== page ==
but, we shouldn’t let wounds fester. physical wounds are meant to heal. and so we must also create the conditions necessary for the healing of our emotional and spiritual wounds. for these invisible under the surface things, the healing requires conscious attention and awareness. there is no one antidote or prescription to accepting and understanding your own suffering. every life is specific and unique. but, a lot of work is required — if work as we know it in our capitalist worldview, is that which puts food on the table, healing to me, is the most important work. when done with compassion and mindfulness, healing gifts you with newness.

i quite like this2 definition of work: “the exertion of force overcoming resistance or producing molecular change”. that’s how work is defined in the context of physics. as violent as it sounds, that “force” can be replaced with other words like “effort”, “strength” or “influence”. healing work is meant to overcome trauma and shame, to produce molecular change. contrary to what most of us have been taught, the brain is elastic3. we can change. this type of “work” can actually change your life. work in the context of healing is the application of effort, accepting suffering, overcoming shame, and producing change.

i’m not the only one who uses the word “work” for this stuff4. it’s not exactly revolutionary, and while i’m not one to hard-sell it like that person in the link, i like using the word “work” because i don’t take it for granted. three years on from when i started to heal and be more aware of my thoughts, feelings and the way i live my life, i still find it is a privilege to understand the “why’s” of how we are the way we are and why we act the way we do.

in a time where we’ve learned to check our privilege, this is another thing we need to keep in mind. it is a privilege to know that we need to heal and also a privilege to know where and how we can begin with this. the usual resources required to survive living on the one hand (i.e. food, shelter, security, money), many of us have never been presented with the choice or opportunity to heal from our traumas. we’re all stuck. the whole world is stuck. the lack of understanding or awareness of trauma is evident in our politics, our justice systems, the way we communicate, and most especially in the way we love.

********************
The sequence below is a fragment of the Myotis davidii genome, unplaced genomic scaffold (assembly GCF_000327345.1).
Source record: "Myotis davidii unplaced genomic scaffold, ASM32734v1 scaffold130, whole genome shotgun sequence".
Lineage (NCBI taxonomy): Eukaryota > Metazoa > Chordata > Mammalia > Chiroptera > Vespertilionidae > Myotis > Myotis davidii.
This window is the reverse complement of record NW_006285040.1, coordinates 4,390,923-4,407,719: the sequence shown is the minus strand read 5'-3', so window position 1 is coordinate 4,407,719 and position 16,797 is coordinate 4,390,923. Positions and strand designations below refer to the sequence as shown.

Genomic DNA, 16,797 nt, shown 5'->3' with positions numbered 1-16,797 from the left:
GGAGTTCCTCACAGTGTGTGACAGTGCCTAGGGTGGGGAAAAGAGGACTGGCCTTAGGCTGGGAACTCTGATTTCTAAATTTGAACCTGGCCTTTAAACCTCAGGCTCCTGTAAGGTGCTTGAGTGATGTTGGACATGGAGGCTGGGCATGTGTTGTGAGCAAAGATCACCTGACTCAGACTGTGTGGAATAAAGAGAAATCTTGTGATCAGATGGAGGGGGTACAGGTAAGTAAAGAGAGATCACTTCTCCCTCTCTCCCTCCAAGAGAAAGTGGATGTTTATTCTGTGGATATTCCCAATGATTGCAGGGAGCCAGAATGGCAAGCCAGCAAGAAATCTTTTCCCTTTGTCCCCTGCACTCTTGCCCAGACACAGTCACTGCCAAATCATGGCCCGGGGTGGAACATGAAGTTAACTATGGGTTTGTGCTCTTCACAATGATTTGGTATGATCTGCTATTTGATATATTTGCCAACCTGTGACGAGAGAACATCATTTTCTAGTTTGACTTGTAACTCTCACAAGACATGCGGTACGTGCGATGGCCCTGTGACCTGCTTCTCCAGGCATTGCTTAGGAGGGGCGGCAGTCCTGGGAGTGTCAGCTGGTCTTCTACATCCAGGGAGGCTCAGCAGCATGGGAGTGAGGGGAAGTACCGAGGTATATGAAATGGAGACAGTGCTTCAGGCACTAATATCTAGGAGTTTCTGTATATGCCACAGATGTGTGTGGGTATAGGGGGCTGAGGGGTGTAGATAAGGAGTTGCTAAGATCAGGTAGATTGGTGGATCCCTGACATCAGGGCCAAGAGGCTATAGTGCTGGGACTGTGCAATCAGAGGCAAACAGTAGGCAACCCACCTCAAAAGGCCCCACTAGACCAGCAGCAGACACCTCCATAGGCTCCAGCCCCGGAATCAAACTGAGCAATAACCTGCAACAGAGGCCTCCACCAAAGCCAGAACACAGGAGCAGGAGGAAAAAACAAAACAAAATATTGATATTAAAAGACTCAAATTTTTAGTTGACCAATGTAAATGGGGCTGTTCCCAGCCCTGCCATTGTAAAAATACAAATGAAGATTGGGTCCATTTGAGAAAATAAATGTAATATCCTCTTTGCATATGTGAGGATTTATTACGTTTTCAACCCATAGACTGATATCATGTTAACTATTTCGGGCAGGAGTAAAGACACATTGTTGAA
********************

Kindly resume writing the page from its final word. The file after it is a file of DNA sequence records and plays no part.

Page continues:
the beginning of many beginnings

so here you are, ready to heal and to put in the work. welcome to the beginning of many beginnings! buckle up, fellow child of the universe. it’s a long road ahead and it will keep on going. take a deep breath in and then on the exhale, notice yourself beginning.

if you’re already healing and putting in the work, big love to you fellow beginner.

Recommended Reading:

Where the Heart Beats: John Cage, Zen Buddhism, and the Inner Life of Artists by Kay Larson
The Body Keeps the Score : Mind, Brain and Body in the Transformation of Trauma by Dr Bessel van der Kolk


  1. my sincerest apologies to the true yogis 

  2. via Lexico powered by Oxford 

  3. Read about: Neuroplasticity

  4. work as healing 

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NOT CLEANING, BUT WRITING

 Sunday, 25 August, 2019 @ 23:07 

pat barker, whose work i wasn’t familiar with until this interview, shared timely writerly advice: “to be a writer you must resist the urge to clean”.

i have not been able to resist this urge in the last eight months. and no joke, before sitting down to attempt this — i was tidying my room. and when i tried to, i couldn’t even count on my fingers the number of times i’ve chosen to tidy my space over writing a blog entry. i’ve cleaned so much in the last few months that i have even ventured beyond my room and de-cluttered the rest of my mother’s apartment1.

it’s been almost a year since my last entry. i was meant to write a follow-up post about my eczema, but then my last long-term relationship ended and my skin condition worsened in its aftermath. the flare-up wasn’t caused by a small thing either, it was caused by (in the simplest terms) extreme anxiety regarding my personal safety, which was then prolonged and further aggravated when i chose to cat-sit for friends. public note to self and to friends: i will always love animals, but cat dander and eczema really don’t mix.

hong kong graffiti, january 2019

there had been times in the last few months when it had cleared up and had even felt smooth and healed. but, while i run a finger over the patch (the same one as i’ve written about before), the bumps and its dryness remind me how healing not only requires time —as with writing— requires a conscious daily commitment.

nic and i in bali with some neighborhood kiddos. february, 2019.

if i’d started to write this entry in february, i would have written about my first ever trip to bali and the circumstances surrounding the trip, but also about how upsetting it is that people still find the wrong sorts of behaviour, romantic2.

mark, gael (on my right), my eczema patch and i painting kl in neutral colours! march 2019.

if i had written this in march, i would have written about the road trip to kuala lumpur that i went on with friends and how i had discovered how underrated that city is.

goodbye twitter-celeb, nic shields — you can @ him even though he’s on a social media detox.

if i had written an entry in april, i would have written a very emotional piece about the pains of living in “limbo land” singapore (because everyone leaves) and how one of my closest friends, nic shields, had left a hole in the shape and size of his wonderful ethnically ambiguous self (see his ethnically ambiguous form above and in the first picture).

after a trek in la union, san juan with some very inspiring friends. may 2019.